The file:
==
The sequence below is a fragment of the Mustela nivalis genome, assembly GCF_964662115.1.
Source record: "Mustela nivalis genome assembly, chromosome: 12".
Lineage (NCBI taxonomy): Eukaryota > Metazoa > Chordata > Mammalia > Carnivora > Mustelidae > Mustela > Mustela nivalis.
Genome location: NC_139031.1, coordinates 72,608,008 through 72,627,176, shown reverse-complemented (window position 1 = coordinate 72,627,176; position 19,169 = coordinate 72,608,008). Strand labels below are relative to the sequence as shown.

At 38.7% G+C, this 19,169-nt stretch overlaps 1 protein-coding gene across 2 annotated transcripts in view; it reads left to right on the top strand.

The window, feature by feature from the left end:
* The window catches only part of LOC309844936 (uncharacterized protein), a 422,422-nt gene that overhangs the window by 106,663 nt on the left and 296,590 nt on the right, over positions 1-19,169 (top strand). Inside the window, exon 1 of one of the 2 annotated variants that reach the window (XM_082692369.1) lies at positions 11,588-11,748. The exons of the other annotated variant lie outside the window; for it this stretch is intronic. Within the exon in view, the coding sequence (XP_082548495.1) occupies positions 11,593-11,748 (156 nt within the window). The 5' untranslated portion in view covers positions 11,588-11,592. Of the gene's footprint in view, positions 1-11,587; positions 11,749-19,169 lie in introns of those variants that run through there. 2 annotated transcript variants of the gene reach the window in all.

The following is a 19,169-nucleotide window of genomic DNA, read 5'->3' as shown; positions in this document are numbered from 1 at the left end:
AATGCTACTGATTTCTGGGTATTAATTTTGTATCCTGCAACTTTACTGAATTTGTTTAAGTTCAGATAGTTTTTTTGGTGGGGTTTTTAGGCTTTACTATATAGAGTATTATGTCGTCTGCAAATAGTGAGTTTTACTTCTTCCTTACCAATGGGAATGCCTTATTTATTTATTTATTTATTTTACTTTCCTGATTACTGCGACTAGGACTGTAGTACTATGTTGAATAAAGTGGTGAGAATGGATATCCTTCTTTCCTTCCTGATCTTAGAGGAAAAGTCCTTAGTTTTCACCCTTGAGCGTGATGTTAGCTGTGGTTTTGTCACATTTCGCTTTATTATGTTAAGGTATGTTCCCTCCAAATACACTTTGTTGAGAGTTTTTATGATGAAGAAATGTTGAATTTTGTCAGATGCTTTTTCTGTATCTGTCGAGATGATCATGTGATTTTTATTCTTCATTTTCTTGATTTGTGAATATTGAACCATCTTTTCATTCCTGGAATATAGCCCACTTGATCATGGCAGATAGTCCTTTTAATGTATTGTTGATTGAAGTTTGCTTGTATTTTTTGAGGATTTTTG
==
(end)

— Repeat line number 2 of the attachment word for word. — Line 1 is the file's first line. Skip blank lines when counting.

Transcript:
Source record: "Mustela nivalis genome assembly, chromosome: 12".